Internationally best-selling Raleigh author A.G. Riddle published The Extinction Files, a duology of science fiction thrillers this year, as Pandemic and Genome. “A deadly outbreak in Kenya. A conspiracy beyond imagination. And a race to save humanity in its darkest hour.” Available in print, ebook, and audiobook editions.
Durham author Jay Posey continued his squad-based special ops in space series, Outriders, with the second book, Sungrazer (Angry Robot). “In a new Cold War between Earth and the colonies on Mars, when devastating weapons go missing, there’s only one team you can call – the Outriders. A crack force of highly specialised super-soldiers, their clone bodies are near-immortal.When a fully-autonomous vessel with orbital strike capabilities goes missing, it’s up to the Outriders to track the untrackable. But when the trail leads them to the influential Martian People’s Collective Republic, the operation gets a lot more complicated…”
Head Tom Clancy games writer for video game publisher Ubisoft/Red Storm, Durham author Richard Dansky penned a full-length novel to set the stage for the release of Tom Clancy’s Ghost Recon: Wildlands entitled Dark Waters. “At the tip of the spear of the US Army’s unconventional warfare response forces stands a group of highly specialized and incredibly skilled Special Forces soldiers: the Ghosts. When a group of renegade Venezuelan soldiers seize control of the no-man’s land in the middle of the Ama-zonian Jungle, the Ghosts are tapped to get the US citizens being held hostage there out safely.”
Raleigh authors Clay and Susan Griffith returned to their Flash meets Arrow crossover tie-in storyline with Arrow: A Generation of Vipers (Titan Books). “Continuing from the events of The Flash: The Haunting of Barry Allen, team Arrow and team Flash seek to eliminate the bizarre energy that threatens to kill the Scarlet Speedster. Their quest takes them to Markovia, where they must get past an army of mercenaries and assassins to face the enigmatic Count Wallenstein.”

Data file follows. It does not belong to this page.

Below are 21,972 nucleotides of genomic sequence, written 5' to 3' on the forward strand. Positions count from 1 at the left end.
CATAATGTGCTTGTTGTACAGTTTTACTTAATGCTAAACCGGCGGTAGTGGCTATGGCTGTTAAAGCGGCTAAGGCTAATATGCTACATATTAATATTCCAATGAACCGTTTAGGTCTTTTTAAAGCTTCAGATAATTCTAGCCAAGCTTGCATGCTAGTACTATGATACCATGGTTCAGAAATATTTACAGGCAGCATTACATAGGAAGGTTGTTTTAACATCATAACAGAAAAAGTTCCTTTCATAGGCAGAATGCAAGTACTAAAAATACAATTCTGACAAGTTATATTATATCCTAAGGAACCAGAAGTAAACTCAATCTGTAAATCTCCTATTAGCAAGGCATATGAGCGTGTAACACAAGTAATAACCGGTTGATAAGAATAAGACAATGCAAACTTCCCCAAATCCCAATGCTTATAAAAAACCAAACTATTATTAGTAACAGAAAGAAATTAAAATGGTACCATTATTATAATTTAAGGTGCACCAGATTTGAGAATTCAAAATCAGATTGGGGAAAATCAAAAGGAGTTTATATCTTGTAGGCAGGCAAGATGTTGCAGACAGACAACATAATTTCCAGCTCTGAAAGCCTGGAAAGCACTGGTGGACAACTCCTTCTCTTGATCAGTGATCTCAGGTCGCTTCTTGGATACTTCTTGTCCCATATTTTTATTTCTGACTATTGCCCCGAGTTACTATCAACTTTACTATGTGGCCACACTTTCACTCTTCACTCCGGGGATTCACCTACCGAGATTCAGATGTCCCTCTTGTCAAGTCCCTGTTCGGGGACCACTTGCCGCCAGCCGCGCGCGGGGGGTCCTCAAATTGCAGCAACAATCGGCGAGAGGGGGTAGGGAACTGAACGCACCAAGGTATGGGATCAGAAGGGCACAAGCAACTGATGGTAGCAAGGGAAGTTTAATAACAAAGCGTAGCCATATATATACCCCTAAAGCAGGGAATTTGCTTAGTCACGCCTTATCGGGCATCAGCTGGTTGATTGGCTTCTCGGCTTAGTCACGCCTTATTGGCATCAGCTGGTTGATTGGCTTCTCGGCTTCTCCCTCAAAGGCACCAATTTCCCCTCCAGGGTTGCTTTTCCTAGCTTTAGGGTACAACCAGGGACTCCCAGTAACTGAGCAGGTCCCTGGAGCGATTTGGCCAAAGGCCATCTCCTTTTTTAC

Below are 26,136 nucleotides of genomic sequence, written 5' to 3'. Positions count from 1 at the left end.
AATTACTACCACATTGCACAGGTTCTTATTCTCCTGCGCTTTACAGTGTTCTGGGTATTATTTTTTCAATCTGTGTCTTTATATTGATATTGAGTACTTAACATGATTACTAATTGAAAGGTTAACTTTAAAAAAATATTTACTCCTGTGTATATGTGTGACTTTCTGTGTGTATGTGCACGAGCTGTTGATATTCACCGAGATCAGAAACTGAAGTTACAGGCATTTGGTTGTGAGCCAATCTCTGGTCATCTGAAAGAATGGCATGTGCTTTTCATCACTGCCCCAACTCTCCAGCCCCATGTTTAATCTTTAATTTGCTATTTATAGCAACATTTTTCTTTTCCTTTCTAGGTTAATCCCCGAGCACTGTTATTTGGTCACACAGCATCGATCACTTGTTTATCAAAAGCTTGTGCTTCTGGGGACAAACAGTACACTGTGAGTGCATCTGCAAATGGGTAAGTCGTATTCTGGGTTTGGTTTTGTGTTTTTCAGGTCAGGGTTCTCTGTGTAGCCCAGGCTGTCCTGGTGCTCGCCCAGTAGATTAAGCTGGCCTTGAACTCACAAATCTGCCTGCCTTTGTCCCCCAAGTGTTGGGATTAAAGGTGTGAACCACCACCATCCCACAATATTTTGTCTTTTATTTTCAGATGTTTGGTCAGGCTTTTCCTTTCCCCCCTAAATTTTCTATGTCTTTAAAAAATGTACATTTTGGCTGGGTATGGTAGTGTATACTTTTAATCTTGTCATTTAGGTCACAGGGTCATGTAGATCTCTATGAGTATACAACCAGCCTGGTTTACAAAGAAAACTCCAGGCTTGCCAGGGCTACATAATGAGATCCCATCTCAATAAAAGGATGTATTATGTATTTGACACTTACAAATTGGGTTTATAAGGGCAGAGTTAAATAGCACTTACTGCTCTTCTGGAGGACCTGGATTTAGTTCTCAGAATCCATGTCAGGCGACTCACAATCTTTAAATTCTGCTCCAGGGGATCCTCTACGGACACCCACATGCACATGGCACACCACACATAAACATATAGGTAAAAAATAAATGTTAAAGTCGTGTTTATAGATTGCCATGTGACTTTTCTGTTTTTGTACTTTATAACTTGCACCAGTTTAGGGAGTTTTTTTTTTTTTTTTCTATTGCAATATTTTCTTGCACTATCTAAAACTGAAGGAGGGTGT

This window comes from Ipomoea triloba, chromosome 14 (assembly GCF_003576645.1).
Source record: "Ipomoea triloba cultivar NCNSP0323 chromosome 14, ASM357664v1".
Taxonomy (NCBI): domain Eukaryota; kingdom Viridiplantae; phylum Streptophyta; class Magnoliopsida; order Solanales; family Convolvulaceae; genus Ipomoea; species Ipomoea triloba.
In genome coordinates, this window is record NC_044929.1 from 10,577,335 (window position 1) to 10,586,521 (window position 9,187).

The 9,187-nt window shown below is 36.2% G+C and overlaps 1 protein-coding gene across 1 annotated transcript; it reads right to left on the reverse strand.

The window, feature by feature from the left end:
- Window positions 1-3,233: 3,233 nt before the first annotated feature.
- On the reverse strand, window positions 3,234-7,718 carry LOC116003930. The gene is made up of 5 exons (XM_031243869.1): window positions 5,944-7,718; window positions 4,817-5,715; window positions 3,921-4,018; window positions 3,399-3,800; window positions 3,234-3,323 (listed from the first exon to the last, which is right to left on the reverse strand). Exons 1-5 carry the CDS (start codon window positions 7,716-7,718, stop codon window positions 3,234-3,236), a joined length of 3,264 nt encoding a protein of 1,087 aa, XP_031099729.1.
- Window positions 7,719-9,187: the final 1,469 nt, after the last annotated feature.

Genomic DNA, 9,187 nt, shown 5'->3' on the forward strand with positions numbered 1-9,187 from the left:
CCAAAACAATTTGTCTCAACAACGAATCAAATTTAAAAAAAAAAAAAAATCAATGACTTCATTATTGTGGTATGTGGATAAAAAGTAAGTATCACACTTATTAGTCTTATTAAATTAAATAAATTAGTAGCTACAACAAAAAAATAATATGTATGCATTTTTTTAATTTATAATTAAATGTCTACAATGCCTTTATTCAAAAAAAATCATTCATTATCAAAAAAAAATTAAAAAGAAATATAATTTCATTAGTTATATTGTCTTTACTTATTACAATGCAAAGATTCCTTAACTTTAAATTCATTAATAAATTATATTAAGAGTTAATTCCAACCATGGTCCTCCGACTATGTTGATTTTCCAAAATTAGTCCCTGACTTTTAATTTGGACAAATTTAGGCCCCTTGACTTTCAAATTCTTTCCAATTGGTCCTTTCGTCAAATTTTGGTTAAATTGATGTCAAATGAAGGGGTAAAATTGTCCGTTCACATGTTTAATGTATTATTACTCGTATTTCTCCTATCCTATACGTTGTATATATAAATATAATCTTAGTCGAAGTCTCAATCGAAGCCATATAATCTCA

Henry Vogel’s The Undercover Captain (Rampant Loon Press) continues his Captain Nancy Martin series (The Counterfeit Captain) and The Fugitive Snare (Matt & Michelle, Book 3) picks up where The Fugitive Heir and The Fugitive Pair left off. And! Vogel was quite busy this year indeed, finding time (somehow?!) to both launch and continue a brand new series Recognition with The Recognition Run and The Recognition Rejection.
Hillsborough author James Maxey released both a collection (The Jagged Gate: Twelve Tangled Tales, his first since 2011’s excellent There Is No Wheel) and a third installment (Covenant: A Superteam Novel) in his WHOOSH! BAM! POW! superhero series (Nobody Gets the Girl: A Superhero Novel and Burn Baby Burn: A Supervillain Novel). And while I’m not going to get too far down the rabbit hole of new audiobook editions in this year-in-review series, hearing Maxey’s 2012 novel Greatshadow performed by Jake Urry was absolutely fantastic, and I can’t wait for the announced audiobook edition of book two of his The Dragon Apocalypse series, Hush, which is set to be released in 2018.
Samantha Bryant published two books in her Menopausal Superhero series, with Face the Change (Curiosity Quills Press) continuing the series with a third novel, and Friend or Foe filling in various nooks and crannies of the story-so-far with a collection of short stories. Meanwhile, Karissa Laurel continued both of her ongoing series: Molten Dusk (Red Adept Publishing) continues her Alaska-set Norse Chronicles urban fantasy series with a third novel, and Quest of Thunder (Evolved Publishing) continues her epic fantasy series which began with last year’s Heir of Thunder.
Lisa Shearin’s The Ghoul Vendetta (Ace Books) continues her Supernatural Protection and Investigation (SPI) Files with a fourth novel; meanwhile she returns to her long-running epic fantasy Raine Benares world with Ruins and Revenge (NLA Digital).
Melissa Scott’s The Rule of Five: Year One (Speed-of-C Productions), co-authored with Maryland author Don Sakers, collects their quarterly published Rule of Five installments so far, following the fate of five colony ships which have fallen into pocket universes.
William C. Tracy’s The Seeds of Dissolution (Space Wizards Science Fantasy) begins a new series, The Dissolution Cycle, where “On a bright August day, the sun disappears.”
Durham author Allen Wold’s Slaves of War: A Space Opera in Six Parts (Ogden House) is a space opera omnibus, collecting the 6 parts released in ebook in 2016: “When Anthony Gray, investigative reporter, sets out to discover why so many homeless people have been going missing, he doesn’t expect to be captured by aliens. Only his synesthesia prevents the aliens’ mind-wipe from turning him into a living brain-slave. His new masters, unaware of his preserved capability for independant thought, install him into ever-more powerful warships, engaged in a war between four very different races.”